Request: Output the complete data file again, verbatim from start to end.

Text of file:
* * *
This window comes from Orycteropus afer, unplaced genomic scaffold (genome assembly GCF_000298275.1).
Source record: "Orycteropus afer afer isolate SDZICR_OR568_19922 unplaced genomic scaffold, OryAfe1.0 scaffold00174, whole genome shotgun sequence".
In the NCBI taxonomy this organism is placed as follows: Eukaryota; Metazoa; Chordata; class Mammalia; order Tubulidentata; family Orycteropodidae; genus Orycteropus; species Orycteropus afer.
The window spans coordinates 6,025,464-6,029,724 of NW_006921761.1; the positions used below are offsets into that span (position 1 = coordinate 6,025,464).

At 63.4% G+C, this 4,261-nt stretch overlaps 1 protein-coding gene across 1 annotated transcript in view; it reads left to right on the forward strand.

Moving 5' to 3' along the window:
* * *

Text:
This window comes from Orycteropus afer, unplaced genomic scaffold (genome assembly GCF_000298275.1).
Source record: "Orycteropus afer afer isolate SDZICR_OR568_19922 unplaced genomic scaffold, OryAfe1.0 scaffold00174, whole genome shotgun sequence".
In the NCBI taxonomy this organism is placed as follows: Eukaryota; Metazoa; Chordata; class Mammalia; order Tubulidentata; family Orycteropodidae; genus Orycteropus; species Orycteropus afer.
The window spans coordinates 6,025,464-6,029,724 of NW_006921761.1; the positions used below are offsets into that span (position 1 = coordinate 6,025,464).

At 63.4% G+C, this 4,261-nt stretch overlaps 1 protein-coding gene across 1 annotated transcript in view; it reads left to right on the forward strand.

Moving 5' to 3' along the window: